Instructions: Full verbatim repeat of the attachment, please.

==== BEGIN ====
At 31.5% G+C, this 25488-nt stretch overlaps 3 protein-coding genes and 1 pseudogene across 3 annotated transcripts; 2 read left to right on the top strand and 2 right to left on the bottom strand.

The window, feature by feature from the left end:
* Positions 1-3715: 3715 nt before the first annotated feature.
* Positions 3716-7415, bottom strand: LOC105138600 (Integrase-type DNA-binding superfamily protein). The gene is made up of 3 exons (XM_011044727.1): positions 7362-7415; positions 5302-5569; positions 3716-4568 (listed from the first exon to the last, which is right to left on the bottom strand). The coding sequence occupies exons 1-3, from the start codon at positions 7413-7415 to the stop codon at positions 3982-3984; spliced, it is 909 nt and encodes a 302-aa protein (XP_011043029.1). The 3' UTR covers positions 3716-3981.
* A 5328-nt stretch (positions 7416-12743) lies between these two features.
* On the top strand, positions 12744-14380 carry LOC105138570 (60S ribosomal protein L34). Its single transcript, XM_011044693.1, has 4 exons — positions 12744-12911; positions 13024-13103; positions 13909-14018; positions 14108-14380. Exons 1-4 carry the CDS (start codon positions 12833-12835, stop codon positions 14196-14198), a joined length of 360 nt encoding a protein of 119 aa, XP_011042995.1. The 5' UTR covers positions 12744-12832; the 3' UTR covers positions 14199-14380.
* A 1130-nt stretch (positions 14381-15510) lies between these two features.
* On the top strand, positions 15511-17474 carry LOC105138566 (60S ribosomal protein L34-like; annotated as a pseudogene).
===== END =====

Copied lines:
At 31.5% G+C, this 25488-nt stretch overlaps 3 protein-coding genes and 1 pseudogene across 3 annotated transcripts; 2 read left to right on the top strand and 2 right to left on the bottom strand.

The window, feature by feature from the left end:
* Positions 1-3715: 3715 nt before the first annotated feature.
* Positions 3716-7415, bottom strand: LOC105138600 (Integrase-type DNA-binding superfamily protein). The gene is made up of 3 exons (XM_011044727.1): positions 7362-7415; positions 5302-5569; positions 3716-4568 (listed from the first exon to the last, which is right to left on the bottom strand). The coding sequence occupies exons 1-3, from the start codon at positions 7413-7415 to the stop codon at positions 3982-3984; spliced, it is 909 nt and encodes a 302-aa protein (XP_011043029.1). The 3' UTR covers positions 3716-3981.
* A 5328-nt stretch (positions 7416-12743) lies between these two features.
* On the top strand, positions 12744-14380 carry LOC105138570 (60S ribosomal protein L34). Its single transcript, XM_011044693.1, has 4 exons — positions 12744-12911; positions 13024-13103; positions 13909-14018; positions 14108-14380. Exons 1-4 carry the CDS (start codon positions 12833-12835, stop codon positions 14196-14198), a joined length of 360 nt encoding a protein of 119 aa, XP_011042995.1. The 5' UTR covers positions 12744-12832; the 3' UTR covers positions 14199-14380.
* A 1130-nt stretch (positions 14381-15510) lies between these two features.
* On the top strand, positions 15511-17474 carry LOC105138566 (60S ribosomal protein L34-like; annotated as a pseudogene).